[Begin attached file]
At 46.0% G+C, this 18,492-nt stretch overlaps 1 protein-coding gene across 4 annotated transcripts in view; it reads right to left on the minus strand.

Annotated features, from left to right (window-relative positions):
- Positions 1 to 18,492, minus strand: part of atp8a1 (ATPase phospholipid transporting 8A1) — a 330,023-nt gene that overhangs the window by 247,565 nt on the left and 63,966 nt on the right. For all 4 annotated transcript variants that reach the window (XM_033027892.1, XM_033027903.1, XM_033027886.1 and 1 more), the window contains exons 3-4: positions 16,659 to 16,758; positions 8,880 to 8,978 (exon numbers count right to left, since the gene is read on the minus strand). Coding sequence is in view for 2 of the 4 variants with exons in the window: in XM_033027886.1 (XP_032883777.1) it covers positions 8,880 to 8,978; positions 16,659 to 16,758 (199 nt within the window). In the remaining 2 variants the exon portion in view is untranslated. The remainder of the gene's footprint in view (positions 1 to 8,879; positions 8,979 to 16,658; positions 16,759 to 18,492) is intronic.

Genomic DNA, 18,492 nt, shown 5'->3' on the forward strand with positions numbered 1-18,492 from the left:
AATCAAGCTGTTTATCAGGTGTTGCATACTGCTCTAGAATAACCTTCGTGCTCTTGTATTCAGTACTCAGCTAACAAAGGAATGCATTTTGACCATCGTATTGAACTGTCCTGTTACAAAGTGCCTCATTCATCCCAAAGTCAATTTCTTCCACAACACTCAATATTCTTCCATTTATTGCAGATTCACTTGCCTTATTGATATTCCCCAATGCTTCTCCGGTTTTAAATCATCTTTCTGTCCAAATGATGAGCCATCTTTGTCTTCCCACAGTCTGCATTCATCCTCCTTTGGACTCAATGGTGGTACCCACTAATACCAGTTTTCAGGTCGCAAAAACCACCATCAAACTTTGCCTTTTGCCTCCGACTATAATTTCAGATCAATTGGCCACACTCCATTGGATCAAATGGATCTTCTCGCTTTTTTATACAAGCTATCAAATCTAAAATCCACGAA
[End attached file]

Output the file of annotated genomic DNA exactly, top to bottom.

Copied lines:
At 46.0% G+C, this 18,492-nt stretch overlaps 1 protein-coding gene across 4 annotated transcripts in view; it reads right to left on the minus strand.

Annotated features, from left to right (window-relative positions):
- Positions 1 to 18,492, minus strand: part of atp8a1 (ATPase phospholipid transporting 8A1) — a 330,023-nt gene that overhangs the window by 247,565 nt on the left and 63,966 nt on the right. For all 4 annotated transcript variants that reach the window (XM_033027892.1, XM_033027903.1, XM_033027886.1 and 1 more), the window contains exons 3-4: positions 16,659 to 16,758; positions 8,880 to 8,978 (exon numbers count right to left, since the gene is read on the minus strand). Coding sequence is in view for 2 of the 4 variants with exons in the window: in XM_033027886.1 (XP_032883777.1) it covers positions 8,880 to 8,978; positions 16,659 to 16,758 (199 nt within the window). In the remaining 2 variants the exon portion in view is untranslated. The remainder of the gene's footprint in view (positions 1 to 8,879; positions 8,979 to 16,658; positions 16,759 to 18,492) is intronic.

Genomic DNA, 18,492 nt, shown 5'->3' on the forward strand with positions numbered 1-18,492 from the left:
AATCAAGCTGTTTATCAGGTGTTGCATACTGCTCTAGAATAACCTTCGTGCTCTTGTATTCAGTACTCAGCTAACAAAGGAATGCATTTTGACCATCGTATTGAACTGTCCTGTTACAAAGTGCCTCATTCATCCCAAAGTCAATTTCTTCCACAACACTCAATATTCTTCCATTTATTGCAGATTCACTTGCCTTATTGATATTCCCCAATGCTTCTCCGGTTTTAAATCATCTTTCTGTCCAAATGATGAGCCATCTTTGTCTTCCCACAGTCTGCATTCATCCTCCTTTGGACTCAATGGTGGTACCCACTAATACCAGTTTTCAGGTCGCAAAAACCACCATCAAACTTTGCCTTTTGCCTCCGACTATAATTTCAGATCAATTGGCCACACTCCATTGGATCAAATGGATCTTCTCGCTTTTTTATACAAGCTATCAAATCTAAAATCCACGAA